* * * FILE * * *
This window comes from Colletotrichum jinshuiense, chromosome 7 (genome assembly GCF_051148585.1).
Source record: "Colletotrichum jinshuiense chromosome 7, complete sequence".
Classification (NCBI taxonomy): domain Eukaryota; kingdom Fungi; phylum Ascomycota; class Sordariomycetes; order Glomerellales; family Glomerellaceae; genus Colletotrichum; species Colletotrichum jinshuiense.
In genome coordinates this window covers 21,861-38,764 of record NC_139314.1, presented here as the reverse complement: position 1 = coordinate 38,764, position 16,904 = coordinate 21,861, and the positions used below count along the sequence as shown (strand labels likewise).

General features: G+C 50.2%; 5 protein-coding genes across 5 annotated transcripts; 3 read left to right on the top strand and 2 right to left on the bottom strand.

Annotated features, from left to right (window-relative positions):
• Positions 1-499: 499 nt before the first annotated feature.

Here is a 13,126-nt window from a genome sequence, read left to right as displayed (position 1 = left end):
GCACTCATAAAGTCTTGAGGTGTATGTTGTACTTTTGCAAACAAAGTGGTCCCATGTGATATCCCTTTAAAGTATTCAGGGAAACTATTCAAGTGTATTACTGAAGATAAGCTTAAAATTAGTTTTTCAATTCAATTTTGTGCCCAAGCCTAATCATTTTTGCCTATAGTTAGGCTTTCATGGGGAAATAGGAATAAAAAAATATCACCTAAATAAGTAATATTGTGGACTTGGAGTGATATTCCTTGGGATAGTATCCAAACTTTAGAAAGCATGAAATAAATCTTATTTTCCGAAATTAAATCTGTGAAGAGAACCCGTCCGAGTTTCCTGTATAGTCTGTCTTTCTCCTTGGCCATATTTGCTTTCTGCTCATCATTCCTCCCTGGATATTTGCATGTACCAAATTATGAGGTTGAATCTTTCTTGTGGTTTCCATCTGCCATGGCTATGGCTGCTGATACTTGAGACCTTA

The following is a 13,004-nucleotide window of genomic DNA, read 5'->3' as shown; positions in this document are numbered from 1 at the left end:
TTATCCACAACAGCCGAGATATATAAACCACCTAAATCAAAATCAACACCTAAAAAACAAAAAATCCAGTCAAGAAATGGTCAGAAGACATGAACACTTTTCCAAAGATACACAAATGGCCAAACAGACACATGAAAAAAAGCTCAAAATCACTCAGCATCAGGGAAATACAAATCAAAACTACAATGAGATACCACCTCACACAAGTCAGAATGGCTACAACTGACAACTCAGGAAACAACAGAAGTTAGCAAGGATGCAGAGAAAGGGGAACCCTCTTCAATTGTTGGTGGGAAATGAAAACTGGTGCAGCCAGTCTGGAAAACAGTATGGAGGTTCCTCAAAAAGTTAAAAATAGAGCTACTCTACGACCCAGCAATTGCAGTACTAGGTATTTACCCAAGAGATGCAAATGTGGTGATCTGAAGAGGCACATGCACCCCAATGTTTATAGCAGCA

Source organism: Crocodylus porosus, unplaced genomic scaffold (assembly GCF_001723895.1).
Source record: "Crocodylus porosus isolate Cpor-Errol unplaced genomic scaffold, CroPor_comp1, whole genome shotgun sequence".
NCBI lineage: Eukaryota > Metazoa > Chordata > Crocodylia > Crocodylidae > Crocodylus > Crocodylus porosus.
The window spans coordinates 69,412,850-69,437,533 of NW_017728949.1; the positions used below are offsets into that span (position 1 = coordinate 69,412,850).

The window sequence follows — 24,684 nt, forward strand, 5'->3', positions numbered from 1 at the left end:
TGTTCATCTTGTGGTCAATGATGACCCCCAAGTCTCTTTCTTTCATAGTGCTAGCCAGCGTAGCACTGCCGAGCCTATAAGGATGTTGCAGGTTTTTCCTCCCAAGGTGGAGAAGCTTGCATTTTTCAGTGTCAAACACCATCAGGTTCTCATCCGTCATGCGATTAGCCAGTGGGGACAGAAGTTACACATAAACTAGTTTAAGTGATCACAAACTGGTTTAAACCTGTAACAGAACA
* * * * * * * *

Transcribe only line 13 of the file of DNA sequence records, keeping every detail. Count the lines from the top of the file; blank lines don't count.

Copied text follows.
Source record: "Crocodylus porosus isolate Cpor-Errol unplaced genomic scaffold, CroPor_comp1, whole genome shotgun sequence".